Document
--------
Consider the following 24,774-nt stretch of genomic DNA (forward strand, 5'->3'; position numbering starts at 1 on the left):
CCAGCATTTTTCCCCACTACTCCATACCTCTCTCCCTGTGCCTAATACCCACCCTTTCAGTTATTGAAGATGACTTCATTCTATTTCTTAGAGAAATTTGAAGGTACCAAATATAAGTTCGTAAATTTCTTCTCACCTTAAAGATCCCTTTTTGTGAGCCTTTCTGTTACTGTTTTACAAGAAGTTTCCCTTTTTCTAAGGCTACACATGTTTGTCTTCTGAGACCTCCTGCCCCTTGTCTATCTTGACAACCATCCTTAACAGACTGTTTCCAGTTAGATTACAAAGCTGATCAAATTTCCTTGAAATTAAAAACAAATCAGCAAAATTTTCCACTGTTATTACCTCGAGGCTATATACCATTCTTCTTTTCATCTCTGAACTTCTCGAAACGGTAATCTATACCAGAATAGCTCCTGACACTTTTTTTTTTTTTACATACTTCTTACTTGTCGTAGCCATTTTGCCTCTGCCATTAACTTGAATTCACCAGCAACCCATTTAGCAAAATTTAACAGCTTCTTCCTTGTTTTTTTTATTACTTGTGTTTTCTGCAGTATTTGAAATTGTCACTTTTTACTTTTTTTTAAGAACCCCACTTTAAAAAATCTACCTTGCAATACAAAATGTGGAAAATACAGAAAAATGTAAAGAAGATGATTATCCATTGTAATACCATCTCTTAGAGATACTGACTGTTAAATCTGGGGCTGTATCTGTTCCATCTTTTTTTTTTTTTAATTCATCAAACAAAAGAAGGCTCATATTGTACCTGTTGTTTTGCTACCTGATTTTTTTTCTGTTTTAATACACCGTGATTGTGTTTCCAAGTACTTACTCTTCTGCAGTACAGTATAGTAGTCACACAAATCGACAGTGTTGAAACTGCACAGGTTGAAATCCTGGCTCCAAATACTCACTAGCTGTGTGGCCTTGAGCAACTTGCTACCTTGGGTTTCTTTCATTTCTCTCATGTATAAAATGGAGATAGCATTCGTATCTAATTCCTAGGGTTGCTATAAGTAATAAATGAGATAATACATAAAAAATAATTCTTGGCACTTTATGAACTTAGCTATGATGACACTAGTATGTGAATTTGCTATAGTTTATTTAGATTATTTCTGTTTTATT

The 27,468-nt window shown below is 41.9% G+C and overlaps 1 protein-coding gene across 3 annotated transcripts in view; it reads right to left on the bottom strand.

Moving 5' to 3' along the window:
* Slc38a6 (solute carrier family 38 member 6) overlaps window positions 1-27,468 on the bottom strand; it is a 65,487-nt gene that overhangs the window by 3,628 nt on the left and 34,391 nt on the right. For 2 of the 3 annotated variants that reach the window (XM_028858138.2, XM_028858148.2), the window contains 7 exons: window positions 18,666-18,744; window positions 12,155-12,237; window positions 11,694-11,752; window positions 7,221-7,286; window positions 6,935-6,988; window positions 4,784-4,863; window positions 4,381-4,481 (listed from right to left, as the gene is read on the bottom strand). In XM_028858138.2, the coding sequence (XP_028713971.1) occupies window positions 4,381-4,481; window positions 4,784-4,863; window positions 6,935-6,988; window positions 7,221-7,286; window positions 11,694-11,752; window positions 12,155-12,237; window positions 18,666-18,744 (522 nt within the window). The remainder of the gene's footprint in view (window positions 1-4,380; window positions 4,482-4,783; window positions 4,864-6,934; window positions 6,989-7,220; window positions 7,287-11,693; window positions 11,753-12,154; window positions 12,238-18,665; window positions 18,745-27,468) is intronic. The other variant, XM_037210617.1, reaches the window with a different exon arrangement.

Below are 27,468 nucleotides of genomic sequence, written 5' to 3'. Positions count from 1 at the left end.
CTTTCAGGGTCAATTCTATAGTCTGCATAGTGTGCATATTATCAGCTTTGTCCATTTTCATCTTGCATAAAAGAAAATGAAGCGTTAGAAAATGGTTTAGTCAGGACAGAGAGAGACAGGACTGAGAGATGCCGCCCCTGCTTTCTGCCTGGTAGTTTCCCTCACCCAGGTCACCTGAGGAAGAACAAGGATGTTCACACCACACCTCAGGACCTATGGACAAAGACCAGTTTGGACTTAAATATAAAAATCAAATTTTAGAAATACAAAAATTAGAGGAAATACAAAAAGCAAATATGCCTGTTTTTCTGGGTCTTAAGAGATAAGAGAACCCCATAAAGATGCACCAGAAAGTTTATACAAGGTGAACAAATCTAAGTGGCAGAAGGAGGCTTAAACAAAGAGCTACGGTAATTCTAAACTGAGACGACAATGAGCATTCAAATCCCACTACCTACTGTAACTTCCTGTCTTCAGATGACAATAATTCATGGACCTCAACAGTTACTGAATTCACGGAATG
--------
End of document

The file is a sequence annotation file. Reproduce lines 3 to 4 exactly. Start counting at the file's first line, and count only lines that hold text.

The 27,468-nt window shown below is 41.9% G+C and overlaps 1 protein-coding gene across 3 annotated transcripts in view; it reads right to left on the bottom strand.

Moving 5' to 3' along the window: